A lot of young Canadian writers are loath to include in their stories themes that are (rightly or wrongly) associated with CanLit. They have been brandished for so long that we recoil when we see them, plastered on course syllabi and jacket covers like a marquee announcing a title fight: Urban vs. Rural. Humans vs. Nature. Jesse Ruddock’s debut novel, Shot-Blue, stands out because on the face of it she seems to be doing the opposite and unabashedly embracing Canadiana par excellence: the North.
The North has been an inspiration for many Canadian writers and artists, but what is often depicted or dreamed of is land that is remote, uncharted and uninhabited. Yes, a majority of the country’s population lives within a short drive of the United States border, but what is often ignored is the history of indigenous peoples in the Yukon, Northwest Territories and Nunavut—real places that constitute the real North. Of course, North doesn’t always refer to these places and it can mean different things to different people. It can be a direction or a destination. It can refer to Iqaluit or Churchill just as it can to Barrie or, to some, Eglinton. It is this ambiguity which lends itself so easily to the idea of a North that is synonymous with the mythology conveyed by a Lawren Harris painting. The musician Glenn Gould was fascinated by the mythology of the North. In his documentary “The Idea of North,” he says:
“I’ve long been intrigued by the incredible tapestry of tundra and taiga which constitutes the Arctic and sub-Arctic of our country. I’ve read about it, written about it, and even pulled up my parka once and gone there. Yet like all but a very few Canadians I’ve had no real experience of the North. I’ve remained, of necessity, an outsider. And the North has remained for me a convenient place to dream about, spin tall tales about, and, in the end, avoid.”
It’s sort of a “sorry not sorry” in only the way Gould as the consummate Torontonian could deliver: admitting he knows little of the North but refusing to relinquish the power of its mythology in favour of its reality.
Although Ruddock sets her story (and here I’m quoting from the back cover) “on a lake that borders the unchannelled North—remote, nearly inhospitable,” she isn’t guilelessly falling prey to any sort of mythologized North. (Even though the same can’t be said of the image of dancing Northern Lights on the book’s cover.) Nor is she relying on the reader’s unconscious associations of the North to convey the isolation, desperation and brutality of her characters. They would be just as alone in downtown Toronto as they would in northern Manitoba.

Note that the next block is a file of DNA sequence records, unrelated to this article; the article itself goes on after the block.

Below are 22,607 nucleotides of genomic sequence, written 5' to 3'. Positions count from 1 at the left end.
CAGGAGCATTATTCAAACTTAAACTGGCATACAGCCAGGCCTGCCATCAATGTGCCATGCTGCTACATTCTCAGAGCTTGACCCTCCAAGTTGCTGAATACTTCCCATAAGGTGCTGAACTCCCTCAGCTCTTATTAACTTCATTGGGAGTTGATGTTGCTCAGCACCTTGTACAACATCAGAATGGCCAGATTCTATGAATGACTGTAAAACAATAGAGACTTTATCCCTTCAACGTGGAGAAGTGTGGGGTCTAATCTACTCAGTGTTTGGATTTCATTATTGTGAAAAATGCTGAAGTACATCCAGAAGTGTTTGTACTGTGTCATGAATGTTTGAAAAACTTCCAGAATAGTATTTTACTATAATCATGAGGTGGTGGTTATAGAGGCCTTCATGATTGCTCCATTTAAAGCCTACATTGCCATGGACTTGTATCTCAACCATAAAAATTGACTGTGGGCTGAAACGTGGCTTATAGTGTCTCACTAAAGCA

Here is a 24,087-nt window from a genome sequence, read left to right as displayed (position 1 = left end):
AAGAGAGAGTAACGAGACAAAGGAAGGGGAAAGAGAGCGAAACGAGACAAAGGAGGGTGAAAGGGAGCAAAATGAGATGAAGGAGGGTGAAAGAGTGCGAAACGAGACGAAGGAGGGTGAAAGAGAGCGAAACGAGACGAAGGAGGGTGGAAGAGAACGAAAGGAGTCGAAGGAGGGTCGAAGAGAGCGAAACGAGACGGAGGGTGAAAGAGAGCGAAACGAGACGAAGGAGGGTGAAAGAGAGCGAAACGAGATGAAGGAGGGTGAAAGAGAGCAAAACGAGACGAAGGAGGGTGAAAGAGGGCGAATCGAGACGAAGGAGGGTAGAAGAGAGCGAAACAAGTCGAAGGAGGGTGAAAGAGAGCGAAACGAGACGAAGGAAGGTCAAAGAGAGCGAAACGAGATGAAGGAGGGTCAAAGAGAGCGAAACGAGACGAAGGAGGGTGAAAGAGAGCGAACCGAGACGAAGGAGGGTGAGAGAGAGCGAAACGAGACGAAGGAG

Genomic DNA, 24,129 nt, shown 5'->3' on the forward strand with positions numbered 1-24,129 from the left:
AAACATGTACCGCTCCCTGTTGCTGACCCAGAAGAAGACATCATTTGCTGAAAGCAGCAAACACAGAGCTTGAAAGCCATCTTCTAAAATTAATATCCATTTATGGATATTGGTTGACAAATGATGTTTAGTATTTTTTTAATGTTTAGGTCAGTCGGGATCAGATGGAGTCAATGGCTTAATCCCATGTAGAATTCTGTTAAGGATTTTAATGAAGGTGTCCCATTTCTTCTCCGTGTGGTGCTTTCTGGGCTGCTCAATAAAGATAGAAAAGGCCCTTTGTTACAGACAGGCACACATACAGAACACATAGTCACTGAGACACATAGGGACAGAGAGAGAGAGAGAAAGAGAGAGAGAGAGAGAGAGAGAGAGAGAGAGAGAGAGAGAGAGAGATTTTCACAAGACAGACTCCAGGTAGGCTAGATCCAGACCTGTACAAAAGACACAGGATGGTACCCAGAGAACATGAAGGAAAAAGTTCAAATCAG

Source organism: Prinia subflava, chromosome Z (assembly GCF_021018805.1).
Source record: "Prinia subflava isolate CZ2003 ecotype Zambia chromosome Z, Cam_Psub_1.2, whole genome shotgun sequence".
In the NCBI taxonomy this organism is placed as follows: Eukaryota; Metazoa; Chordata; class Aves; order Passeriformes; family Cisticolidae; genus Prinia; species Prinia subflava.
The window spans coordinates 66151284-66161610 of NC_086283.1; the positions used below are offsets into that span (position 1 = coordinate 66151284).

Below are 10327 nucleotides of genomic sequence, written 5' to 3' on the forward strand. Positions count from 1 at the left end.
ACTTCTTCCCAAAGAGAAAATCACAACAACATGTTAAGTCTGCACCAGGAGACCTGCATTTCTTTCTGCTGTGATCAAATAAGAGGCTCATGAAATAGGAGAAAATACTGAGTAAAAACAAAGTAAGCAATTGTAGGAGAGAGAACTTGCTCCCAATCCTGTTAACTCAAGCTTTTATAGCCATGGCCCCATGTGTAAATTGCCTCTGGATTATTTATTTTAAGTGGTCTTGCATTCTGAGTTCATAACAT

Shot-Blue is a story of a young single mother, Rachel, who cares for her son on a set of islands in a remote land and whose determined self-reliance has her avoiding the few people with whom she comes into contact. When her son, Tristan, is left to care for himself, he is forced to confront the people his mother avoided, while working at a resort for vacationing southerners, a complex that stands on the ground where he once lived in a cabin with his mother. Here he works, fights and possibly loves. He becomes the object of affection for Tomasin, who works with Tristan on the island. She tells her friend that she wants to know him, that there must be more to him than she’s able to observe, but her attempts are frustrated by her inability to fully break through Tristan’s closed-off exterior. He’s surely affected by the separation from his mother, but he can also seem dim or obtuse. This is not to say he’s entirely imperceptive or unaware. He’s enigmatic and, for the reader, unforgettable, the kind of character you continue thinking of long after you finish the book.